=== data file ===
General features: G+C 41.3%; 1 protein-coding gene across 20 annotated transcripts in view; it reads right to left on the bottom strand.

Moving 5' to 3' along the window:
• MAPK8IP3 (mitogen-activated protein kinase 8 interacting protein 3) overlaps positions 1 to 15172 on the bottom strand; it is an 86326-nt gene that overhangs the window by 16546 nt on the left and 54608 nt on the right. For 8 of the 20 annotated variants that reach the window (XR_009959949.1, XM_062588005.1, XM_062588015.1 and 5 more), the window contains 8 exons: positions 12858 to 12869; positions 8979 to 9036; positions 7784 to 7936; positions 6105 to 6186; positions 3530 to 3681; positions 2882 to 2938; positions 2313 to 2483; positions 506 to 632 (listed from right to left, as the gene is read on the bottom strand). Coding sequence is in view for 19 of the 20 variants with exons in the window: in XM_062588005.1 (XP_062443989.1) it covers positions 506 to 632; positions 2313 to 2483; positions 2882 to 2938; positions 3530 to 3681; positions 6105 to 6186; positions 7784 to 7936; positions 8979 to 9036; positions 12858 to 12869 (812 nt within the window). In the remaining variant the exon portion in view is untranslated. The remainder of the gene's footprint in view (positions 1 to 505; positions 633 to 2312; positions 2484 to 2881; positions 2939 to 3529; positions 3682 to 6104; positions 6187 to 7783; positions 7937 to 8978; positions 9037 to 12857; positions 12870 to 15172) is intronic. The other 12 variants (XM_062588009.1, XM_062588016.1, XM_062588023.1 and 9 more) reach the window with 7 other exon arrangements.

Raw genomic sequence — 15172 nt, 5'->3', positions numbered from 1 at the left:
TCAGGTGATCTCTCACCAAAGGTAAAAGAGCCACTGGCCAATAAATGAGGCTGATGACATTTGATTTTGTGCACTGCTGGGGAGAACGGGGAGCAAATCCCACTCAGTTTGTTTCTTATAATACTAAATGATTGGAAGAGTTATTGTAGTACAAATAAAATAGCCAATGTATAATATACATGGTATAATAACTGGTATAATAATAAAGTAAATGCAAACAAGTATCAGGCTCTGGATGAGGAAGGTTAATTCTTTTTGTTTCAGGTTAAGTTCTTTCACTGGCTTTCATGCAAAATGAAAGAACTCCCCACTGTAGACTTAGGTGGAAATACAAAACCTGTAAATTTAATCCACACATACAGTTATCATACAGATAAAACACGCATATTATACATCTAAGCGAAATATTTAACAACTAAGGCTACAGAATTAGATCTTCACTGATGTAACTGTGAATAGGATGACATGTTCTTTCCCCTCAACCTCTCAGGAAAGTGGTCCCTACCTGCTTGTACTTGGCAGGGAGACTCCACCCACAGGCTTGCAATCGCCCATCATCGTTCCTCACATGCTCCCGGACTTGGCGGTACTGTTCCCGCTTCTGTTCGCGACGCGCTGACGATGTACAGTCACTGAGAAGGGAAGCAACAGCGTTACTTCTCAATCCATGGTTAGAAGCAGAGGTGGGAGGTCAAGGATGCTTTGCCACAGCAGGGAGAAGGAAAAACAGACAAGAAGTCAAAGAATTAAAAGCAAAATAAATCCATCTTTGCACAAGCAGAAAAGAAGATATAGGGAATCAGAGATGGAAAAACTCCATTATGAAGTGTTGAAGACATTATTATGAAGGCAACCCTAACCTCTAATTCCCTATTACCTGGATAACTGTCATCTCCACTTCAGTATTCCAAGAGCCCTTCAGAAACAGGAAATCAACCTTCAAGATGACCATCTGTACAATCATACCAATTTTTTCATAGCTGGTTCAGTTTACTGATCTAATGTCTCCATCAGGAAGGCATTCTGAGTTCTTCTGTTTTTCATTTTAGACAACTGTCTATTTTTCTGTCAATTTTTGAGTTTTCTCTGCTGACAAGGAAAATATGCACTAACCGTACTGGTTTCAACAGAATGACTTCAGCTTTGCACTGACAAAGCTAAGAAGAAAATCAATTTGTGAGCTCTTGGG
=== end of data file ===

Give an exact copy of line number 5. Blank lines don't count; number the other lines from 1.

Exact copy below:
TCAGGTGATCTCTCACCAAAGGTAAAAGAGCCACTGGCCAATAAATGAGGCTGATGACATTTGATTTTGTGCACTGCTGGGGAGAACGGGGAGCAAATCCCACTCAGTTTGTTTCTTATAATACTAAATGATTGGAAGAGTTATTGTAGTACAAATAAAATAGCCAATGTATAATATACATGGTATAATAACTGGTATAATAATAAAGTAAATGCAAACAAGTATCAGGCTCTGGATGAGGAAGGTTAATTCTTTTTGTTTCAGGTTAAGTTCTTTCACTGGCTTTCATGCAAAATGAAAGAACTCCCCACTGTAGACTTAGGTGGAAATACAAAACCTGTAAATTTAATCCACACATACAGTTATCATACAGATAAAACACGCATATTATACATCTAAGCGAAATATTTAACAACTAAGGCTACAGAATTAGATCTTCACTGATGTAACTGTGAATAGGATGACATGTTCTTTCCCCTCAACCTCTCAGGAAAGTGGTCCCTACCTGCTTGTACTTGGCAGGGAGACTCCACCCACAGGCTTGCAATCGCCCATCATCGTTCCTCACATGCTCCCGGACTTGGCGGTACTGTTCCCGCTTCTGTTCGCGACGCGCTGACGATGTACAGTCACTGAGAAGGGAAGCAACAGCGTTACTTCTCAATCCATGGTTAGAAGCAGAGGTGGGAGGTCAAGGATGCTTTGCCACAGCAGGGAGAAGGAAAAACAGACAAGAAGTCAAAGAATTAAAAGCAAAATAAATCCATCTTTGCACAAGCAGAAAAGAAGATATAGGGAATCAGAGATGGAAAAACTCCATTATGAAGTGTTGAAGACATTATTATGAAGGCAACCCTAACCTCTAATTCCCTATTACCTGGATAACTGTCATCTCCACTTCAGTATTCCAAGAGCCCTTCAGAAACAGGAAATCAACCTTCAAGATGACCATCTGTACAATCATACCAATTTTTTCATAGCTGGTTCAGTTTACTGATCTAATGTCTCCATCAGGAAGGCATTCTGAGTTCTTCTGTTTTTCATTTTAGACAACTGTCTATTTTTCTGTCAATTTTTGAGTTTTCTCTGCTGACAAGGAAAATATGCACTAACCGTACTGGTTTCAACAGAATGACTTCAGCTTTGCACTGACAAAGCTAAGAAGAAAATCAATTTGTGAGCTCTTGGG